Sven Goran Eriksson only ever picked him for a squad once again, in March 2005 for World Cup qualifiers against Northern Ireland and Azerbaijan, but Heskey did not play for England for more than three years after the France game. His comeback was when Steve McClaren selected him for the 3-0 win against Israel at Wembley in September 2007, and under Capello he finds himself in vogue once again.

"No, it wasn't explained why I was left out," Heskey said. "It was a bit of a strange one but you take that as it is. If the manager doesn't have time to talk to you, he doesn't have time. I just carried on with my game. You're going to feel harshly treated if the manager doesn't explain to you why you're not playing or why you're not in the squad, or whatever.

"But he's got how many players to choose from in the country? Can he go to every one, I don't know? I gave away the free-kick against France but I went on to the field with instructions, I tried to go with what they said. I was told to play behind the front man, and that's what I tried to do.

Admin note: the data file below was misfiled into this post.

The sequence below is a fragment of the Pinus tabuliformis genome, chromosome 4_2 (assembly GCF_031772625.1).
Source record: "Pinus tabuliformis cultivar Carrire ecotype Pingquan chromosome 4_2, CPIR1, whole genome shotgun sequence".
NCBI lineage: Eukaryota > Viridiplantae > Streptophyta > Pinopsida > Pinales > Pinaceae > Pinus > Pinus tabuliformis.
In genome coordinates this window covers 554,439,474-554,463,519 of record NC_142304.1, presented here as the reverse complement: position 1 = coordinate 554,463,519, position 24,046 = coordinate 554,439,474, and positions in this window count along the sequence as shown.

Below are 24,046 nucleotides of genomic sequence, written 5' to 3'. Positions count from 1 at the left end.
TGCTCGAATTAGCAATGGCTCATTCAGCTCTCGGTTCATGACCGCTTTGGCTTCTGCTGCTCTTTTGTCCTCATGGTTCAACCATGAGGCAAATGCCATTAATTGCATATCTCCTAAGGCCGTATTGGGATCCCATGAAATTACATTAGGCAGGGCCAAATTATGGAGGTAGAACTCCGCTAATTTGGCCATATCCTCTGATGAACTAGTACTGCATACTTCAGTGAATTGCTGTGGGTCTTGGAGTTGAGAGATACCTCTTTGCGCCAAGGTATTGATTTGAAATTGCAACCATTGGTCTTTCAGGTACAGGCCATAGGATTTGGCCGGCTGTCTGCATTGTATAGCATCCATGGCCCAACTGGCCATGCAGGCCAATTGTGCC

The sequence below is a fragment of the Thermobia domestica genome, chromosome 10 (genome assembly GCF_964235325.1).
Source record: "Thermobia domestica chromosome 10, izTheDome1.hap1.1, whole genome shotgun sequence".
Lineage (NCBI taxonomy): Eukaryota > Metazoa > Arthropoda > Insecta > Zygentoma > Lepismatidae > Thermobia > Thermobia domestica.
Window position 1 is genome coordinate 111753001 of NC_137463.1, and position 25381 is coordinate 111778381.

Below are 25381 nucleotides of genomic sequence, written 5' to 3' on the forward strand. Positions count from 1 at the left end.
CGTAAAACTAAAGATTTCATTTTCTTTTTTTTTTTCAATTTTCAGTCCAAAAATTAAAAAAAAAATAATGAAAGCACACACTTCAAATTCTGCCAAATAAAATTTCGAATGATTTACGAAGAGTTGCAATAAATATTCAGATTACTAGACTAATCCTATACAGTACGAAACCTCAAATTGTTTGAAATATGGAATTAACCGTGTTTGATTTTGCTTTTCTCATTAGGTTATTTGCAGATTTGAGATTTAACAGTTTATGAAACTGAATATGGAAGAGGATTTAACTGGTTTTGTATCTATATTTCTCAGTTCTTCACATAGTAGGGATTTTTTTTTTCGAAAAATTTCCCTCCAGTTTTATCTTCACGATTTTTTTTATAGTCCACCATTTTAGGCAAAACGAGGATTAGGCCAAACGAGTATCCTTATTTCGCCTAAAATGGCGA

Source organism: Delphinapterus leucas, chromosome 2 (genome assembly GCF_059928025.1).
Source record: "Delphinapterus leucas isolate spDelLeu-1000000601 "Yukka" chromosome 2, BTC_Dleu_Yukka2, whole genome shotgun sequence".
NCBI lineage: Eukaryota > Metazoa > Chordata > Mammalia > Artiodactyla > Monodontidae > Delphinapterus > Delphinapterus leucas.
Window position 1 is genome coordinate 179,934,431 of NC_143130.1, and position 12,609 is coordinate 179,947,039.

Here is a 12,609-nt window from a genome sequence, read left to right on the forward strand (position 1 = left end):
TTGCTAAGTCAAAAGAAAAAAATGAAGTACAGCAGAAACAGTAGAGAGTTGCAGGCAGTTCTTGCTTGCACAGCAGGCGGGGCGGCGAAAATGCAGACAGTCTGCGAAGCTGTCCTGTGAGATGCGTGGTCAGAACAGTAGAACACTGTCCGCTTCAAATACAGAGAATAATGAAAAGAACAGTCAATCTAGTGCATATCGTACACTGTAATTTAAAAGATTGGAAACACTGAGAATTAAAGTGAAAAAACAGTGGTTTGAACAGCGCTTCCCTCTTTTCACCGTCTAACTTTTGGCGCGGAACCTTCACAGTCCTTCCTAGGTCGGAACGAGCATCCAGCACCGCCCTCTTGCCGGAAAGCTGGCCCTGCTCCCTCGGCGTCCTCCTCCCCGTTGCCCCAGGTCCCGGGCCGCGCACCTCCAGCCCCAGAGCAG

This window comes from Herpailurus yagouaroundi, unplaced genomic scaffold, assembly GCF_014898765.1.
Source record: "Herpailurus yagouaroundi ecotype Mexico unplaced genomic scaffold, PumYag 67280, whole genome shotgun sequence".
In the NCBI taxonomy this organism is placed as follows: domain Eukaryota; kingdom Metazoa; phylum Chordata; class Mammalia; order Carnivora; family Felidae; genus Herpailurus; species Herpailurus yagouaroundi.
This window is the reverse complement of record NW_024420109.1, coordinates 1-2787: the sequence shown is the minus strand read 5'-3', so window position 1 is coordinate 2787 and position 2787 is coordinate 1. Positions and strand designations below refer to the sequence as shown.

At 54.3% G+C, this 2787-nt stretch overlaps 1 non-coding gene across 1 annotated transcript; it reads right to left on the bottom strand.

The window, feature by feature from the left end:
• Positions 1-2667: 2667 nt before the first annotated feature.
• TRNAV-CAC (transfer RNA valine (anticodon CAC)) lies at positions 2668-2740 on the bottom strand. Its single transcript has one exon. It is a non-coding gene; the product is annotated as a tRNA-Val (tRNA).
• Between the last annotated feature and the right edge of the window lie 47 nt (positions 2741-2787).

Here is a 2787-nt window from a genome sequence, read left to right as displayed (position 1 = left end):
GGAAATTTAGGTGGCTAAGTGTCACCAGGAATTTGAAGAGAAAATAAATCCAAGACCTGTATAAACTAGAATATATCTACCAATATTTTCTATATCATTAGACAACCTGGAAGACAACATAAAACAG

"It went to 1-1 at the time. Someone's got to take the blame. It could have been [someone else], but it was me. It could have been dealt with a bit better, but he [Eriksson] did have a lot of players to talk to, so it was difficult to say he was going to speak to 30 or 40 players individually."

About ten minutes after he had said those words, Heskey came back into the room to say that he hoped no one was interpreting that as a criticism of Eriksson. It is the kind of bloke he is off the pitch, very softly-spoken and non-confrontational – a player who always hints that his happiest days were when he played for his home-town team Leicester City as a teenager. Is he an easy target for managers?